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There can be no greater misfortune than insanity,—disease of the highest expression of life, —that complex manifestation which for want of a more descriptive name is referred to as mind. It seems indeed a fortunate thing for our race that disease of the organic basis of mind is far less frequent than disease of other less important organs. It would seem as if a Divine wisdom had thrown a protective arm around the flower of all human existence, to ward off the arrows of disease and of decay, for certainly in the immense majority of cases it is preserved intact through many years of the gravest forms of bodily illness. Nevertheless this is one of the human realities and is a constant problem in the minds of all having a regard for the highest development of the race.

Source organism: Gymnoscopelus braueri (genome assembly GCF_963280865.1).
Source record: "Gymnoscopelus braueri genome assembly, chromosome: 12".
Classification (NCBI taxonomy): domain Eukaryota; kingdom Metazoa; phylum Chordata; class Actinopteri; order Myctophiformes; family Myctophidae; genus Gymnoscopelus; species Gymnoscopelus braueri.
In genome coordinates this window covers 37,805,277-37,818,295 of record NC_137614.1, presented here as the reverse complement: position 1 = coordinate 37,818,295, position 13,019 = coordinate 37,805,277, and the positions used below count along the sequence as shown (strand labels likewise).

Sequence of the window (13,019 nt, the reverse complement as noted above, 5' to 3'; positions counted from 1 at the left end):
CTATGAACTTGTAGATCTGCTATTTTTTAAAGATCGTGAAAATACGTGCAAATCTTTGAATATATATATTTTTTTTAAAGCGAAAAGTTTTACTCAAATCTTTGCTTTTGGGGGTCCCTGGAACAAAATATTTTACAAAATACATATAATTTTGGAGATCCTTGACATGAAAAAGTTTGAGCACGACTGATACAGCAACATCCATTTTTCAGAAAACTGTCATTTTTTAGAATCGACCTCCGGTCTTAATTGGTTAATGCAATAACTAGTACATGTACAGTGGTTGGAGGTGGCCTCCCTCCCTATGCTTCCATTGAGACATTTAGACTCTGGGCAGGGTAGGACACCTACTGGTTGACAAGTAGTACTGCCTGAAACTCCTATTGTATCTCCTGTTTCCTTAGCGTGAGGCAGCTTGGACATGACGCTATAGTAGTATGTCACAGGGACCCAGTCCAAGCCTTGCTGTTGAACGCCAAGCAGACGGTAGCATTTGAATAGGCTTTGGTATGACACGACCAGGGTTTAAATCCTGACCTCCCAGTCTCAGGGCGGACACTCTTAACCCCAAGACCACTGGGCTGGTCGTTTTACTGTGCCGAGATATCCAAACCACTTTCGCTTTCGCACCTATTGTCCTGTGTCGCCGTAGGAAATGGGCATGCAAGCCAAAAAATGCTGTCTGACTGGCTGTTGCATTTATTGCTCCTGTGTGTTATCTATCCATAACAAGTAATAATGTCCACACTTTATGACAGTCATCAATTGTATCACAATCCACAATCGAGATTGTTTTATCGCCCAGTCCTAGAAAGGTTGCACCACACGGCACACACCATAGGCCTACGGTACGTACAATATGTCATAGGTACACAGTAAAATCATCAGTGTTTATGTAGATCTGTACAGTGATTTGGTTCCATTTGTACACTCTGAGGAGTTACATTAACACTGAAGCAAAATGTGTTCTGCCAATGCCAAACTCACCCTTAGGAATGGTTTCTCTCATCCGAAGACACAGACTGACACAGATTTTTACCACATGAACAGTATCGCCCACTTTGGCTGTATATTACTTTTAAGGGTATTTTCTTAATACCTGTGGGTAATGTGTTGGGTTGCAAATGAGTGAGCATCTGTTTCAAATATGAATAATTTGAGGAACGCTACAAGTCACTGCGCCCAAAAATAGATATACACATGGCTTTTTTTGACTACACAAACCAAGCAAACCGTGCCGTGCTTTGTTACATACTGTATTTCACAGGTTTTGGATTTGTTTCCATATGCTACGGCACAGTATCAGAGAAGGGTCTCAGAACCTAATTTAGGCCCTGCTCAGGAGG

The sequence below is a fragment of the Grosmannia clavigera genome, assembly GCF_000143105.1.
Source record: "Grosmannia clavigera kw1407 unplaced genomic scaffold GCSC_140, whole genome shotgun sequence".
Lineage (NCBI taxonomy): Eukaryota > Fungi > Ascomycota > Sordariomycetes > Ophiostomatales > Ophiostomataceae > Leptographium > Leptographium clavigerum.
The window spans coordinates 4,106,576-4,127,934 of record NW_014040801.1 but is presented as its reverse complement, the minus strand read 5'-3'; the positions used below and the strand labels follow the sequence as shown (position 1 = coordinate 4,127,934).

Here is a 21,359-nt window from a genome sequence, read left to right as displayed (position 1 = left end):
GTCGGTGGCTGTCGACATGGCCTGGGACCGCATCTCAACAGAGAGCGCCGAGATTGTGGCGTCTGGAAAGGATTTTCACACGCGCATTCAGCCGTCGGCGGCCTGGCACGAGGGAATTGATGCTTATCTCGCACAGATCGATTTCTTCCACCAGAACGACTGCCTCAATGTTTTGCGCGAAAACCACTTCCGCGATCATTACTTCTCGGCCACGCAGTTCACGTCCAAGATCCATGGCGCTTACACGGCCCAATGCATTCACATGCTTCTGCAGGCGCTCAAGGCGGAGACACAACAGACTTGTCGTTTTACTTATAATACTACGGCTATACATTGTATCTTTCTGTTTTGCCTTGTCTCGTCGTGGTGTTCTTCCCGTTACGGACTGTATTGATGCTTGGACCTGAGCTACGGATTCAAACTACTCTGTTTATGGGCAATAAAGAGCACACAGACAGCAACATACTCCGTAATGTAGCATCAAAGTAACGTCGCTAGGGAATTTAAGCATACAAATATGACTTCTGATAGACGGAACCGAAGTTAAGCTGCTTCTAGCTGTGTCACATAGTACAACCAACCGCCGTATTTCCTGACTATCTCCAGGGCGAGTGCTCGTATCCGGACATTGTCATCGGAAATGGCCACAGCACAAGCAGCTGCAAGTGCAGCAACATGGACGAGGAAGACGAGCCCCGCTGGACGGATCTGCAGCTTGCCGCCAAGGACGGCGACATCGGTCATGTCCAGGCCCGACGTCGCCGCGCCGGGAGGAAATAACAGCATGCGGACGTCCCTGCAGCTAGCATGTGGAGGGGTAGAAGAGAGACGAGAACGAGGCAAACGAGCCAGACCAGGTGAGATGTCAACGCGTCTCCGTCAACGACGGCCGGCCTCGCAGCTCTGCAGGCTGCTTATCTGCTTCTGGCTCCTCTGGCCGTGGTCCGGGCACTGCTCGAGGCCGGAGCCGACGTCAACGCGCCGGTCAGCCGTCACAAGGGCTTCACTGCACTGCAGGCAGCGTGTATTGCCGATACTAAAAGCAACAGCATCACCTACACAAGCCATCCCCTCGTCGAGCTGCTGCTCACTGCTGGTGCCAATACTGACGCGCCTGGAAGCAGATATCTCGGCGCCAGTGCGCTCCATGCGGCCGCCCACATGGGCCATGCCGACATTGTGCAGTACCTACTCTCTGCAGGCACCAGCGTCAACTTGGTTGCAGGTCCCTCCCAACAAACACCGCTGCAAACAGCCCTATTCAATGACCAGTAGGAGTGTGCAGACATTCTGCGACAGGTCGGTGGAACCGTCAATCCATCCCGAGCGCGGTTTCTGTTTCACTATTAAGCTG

Perhaps no other thing furnishes more material for serious consideration respecting insanity,
REMARKS ON INSANITY. JAMA. 1890;XV(21):759–760. doi:https://doi.org/10.1001/jama.1890.02410470023003
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